Sunday, May 25, 2008

Interest in the Temple Tribune

Below is a letter that I sent recently to an editor at the Oklahoma Press Association. He is featuring Temple and our attempt to establish a newspaper. We hope his article will attract a new operator.


Read your critique in the February Publisher about teaching journalism. You hit the nail. Also I read that you will write about Temple next issue.

I was never a journalism student. My Temple school teachers would be surprised that I could later write my name.

Tenth grade, Mrs. Kennedy, made us diagram sentences day after day.

In San Antonio journalist Grace Vincent agreed to help me with writing for my master's degree. I dropped my draft on her desk and the next day she said, “Harold, what did you mean by this?” I told her what I meant. She said, “Why didn’t you write that?” She was too kind and smart to say, “Why did you write this stilted, cold, drawn out bullshit? " She stressed many of the writing terms you’ve mentioned: active verbs and short sentences.

Upon Army retirement I moved back to Temple, Oklahoma, to farm. About three years ago I was visiting with the Walters Herald editor. I said that I could write a column for the Herald from Temple. She said Okay. I did that for two years and received many thanks and compliments. Then the new editor sent me a letter saying my column no longer met the Herald’s needs. I had submitted a well-documented story about Temple police. I think she caught a lot of flak from her readers for terminating my column.

A few months later a prominent Temple citizen said to me, “Temple needs a newspaper.” He asked if I’d look into it. I did. We started from scratch. We incorporated, sold stock, bought equipment, hired an editor. We put out 36 weeklies and attracted 350 subscribers and 100 put outs. We never developed successful marketing of advertising. I still believe it is out there to be had. We were short of expertise.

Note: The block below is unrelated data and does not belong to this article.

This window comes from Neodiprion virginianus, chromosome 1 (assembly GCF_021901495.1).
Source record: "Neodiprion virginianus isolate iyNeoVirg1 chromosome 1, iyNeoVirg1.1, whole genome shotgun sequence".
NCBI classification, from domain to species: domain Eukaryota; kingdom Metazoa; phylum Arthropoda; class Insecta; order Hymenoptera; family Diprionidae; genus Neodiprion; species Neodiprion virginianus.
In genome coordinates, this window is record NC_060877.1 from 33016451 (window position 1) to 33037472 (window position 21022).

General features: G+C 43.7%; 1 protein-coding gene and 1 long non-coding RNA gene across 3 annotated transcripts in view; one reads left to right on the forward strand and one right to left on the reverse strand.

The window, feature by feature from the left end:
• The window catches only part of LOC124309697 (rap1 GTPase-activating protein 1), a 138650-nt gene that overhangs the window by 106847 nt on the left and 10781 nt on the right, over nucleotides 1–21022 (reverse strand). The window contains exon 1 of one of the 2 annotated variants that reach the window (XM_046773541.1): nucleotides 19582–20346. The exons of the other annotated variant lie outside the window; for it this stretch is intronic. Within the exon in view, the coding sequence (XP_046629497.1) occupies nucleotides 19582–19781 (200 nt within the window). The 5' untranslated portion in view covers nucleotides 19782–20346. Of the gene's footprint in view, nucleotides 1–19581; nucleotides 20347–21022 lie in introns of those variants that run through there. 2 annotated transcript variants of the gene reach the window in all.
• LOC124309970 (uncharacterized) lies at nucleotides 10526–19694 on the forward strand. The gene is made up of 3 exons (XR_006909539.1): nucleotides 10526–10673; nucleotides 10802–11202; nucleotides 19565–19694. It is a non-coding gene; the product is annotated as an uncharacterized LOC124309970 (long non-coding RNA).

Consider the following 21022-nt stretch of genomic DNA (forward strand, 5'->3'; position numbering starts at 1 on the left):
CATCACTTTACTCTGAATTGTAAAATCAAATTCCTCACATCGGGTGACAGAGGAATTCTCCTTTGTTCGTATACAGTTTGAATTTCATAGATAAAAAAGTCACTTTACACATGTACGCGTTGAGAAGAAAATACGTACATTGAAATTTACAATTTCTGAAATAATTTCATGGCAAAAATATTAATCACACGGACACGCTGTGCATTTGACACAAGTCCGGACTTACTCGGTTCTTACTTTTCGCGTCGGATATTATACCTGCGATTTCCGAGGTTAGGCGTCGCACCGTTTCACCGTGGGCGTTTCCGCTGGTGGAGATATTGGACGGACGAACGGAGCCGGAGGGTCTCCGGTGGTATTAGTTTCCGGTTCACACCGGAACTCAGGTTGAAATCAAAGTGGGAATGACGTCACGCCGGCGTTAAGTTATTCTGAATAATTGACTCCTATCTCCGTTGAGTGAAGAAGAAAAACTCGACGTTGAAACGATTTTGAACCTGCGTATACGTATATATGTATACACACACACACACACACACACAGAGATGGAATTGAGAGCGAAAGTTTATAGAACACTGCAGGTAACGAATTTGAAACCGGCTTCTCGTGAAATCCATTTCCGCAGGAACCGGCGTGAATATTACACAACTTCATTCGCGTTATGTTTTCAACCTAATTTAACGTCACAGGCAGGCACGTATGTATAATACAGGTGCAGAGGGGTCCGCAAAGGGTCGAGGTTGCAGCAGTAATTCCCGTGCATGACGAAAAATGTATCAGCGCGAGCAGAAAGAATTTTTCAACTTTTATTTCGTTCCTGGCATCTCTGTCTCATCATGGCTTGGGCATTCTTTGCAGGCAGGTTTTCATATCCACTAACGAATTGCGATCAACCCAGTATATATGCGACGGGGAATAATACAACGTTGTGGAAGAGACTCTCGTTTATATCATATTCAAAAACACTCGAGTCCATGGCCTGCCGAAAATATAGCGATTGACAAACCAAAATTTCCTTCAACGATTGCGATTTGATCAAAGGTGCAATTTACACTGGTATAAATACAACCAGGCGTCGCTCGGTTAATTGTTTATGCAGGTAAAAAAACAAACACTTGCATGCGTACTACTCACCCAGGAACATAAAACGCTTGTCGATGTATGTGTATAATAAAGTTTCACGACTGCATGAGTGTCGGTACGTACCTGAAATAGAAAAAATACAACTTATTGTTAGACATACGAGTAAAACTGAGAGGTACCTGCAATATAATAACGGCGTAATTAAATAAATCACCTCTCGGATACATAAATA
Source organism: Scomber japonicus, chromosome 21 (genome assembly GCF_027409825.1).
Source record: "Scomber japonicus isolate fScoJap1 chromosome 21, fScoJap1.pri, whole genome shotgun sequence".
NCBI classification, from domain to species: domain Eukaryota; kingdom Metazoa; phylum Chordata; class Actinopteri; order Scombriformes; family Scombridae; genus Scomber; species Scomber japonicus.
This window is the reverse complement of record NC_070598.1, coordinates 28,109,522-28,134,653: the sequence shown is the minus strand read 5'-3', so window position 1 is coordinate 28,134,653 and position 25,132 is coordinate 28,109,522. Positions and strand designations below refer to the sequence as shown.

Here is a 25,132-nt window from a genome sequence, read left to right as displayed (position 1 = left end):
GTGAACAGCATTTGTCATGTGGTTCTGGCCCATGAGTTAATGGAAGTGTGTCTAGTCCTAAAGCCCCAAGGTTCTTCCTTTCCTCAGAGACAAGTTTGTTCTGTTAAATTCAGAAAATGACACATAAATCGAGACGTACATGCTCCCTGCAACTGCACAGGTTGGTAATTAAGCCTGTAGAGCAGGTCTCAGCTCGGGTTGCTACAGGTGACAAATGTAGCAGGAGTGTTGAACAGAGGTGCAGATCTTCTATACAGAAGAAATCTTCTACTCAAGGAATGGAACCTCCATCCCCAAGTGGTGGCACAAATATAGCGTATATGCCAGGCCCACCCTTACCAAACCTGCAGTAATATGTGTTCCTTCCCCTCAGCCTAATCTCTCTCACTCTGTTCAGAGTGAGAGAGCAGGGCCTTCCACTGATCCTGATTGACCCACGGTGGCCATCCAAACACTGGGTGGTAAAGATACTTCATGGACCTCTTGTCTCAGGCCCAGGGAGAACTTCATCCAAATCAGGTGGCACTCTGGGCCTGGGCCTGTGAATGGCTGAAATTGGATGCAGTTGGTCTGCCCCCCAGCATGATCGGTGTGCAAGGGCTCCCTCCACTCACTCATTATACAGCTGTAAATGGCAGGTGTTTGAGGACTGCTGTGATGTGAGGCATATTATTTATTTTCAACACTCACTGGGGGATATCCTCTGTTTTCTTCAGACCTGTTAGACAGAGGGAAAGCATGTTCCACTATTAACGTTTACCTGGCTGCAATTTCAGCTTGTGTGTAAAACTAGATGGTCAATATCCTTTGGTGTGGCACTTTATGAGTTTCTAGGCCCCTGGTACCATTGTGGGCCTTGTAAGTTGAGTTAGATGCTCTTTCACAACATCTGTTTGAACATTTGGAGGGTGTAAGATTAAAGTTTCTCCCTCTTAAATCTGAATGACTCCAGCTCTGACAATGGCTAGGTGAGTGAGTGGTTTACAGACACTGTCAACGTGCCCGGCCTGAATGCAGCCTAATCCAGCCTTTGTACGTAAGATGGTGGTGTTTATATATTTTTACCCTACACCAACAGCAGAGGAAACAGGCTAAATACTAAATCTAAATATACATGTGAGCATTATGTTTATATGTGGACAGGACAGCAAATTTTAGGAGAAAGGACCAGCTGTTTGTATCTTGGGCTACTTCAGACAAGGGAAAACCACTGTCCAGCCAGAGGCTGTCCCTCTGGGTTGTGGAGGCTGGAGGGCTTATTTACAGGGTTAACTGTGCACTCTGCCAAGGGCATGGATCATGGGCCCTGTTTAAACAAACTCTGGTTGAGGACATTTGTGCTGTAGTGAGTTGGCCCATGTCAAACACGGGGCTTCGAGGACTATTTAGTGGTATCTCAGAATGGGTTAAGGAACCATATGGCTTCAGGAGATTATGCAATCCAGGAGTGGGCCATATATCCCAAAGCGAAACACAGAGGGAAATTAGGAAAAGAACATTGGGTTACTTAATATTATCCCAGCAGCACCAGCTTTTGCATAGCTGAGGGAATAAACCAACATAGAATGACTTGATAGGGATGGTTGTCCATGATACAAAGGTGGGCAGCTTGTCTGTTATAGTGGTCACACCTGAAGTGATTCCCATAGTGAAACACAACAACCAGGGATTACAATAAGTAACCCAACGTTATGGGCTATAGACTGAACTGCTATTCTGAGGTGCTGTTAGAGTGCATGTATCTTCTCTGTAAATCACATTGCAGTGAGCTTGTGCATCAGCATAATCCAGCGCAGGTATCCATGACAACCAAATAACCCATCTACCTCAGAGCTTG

Our last issue was No. 36, May 1st.

We had trimmed our cost of publishing down to $812 per eight page issue, including a $350/ week editor’s salary. Our equipment and office remain in place. The job is perfect for a mature couple who would like to be a part of a quaint country town with little traffic, a nice country school and good citizens. They would receive the following assets:

  • Temple Tribune, Inc.
  • Cost of Incorporating
  • Computer with programs and printer
  • 350 subscribers

  • Periodical mailing rate
  • Eager columnist
  • A unique country town publication

They would need to make some monetary investment. Computer savvy and ability to market advertising are needed. Temple has very economical housing and a unique history.


Harold Powell

Tuesday, May 20, 2008

Another Birthday

Our baby daughter turned 48 today. She doesn’t like to think about it, but she’s getting close to 50. I remember when I turned 50 I went around in a daze all day. Then at the end of the day I concluded, “I can’t believe a person my age is 50 years old.” When my children have birthdays, I always remember the day they were born. Forty-eight years ago, I couldn't imagined that I would ever have a 48-year-old child. I’m not sure it even occurred to me at that time that I would ever be 48.

Historic Pickup Tour

My cousin Elmarie and her daughter Tamela came to visit a couple of weeks ago. I took them on the standard family tour of Cotton County. I showed them the farm where Tamela’s grandmother Frances and my father Schular lived when our granddaddy died in a tractor accident. I showed them where the family lived when they retired from farming in 1923. We also visited the cemetery. Elmarie is my first cousin, but we were brought up like she was a sister sometimes. All the family and the cousins got together regularly. This is how the place looked in 1973.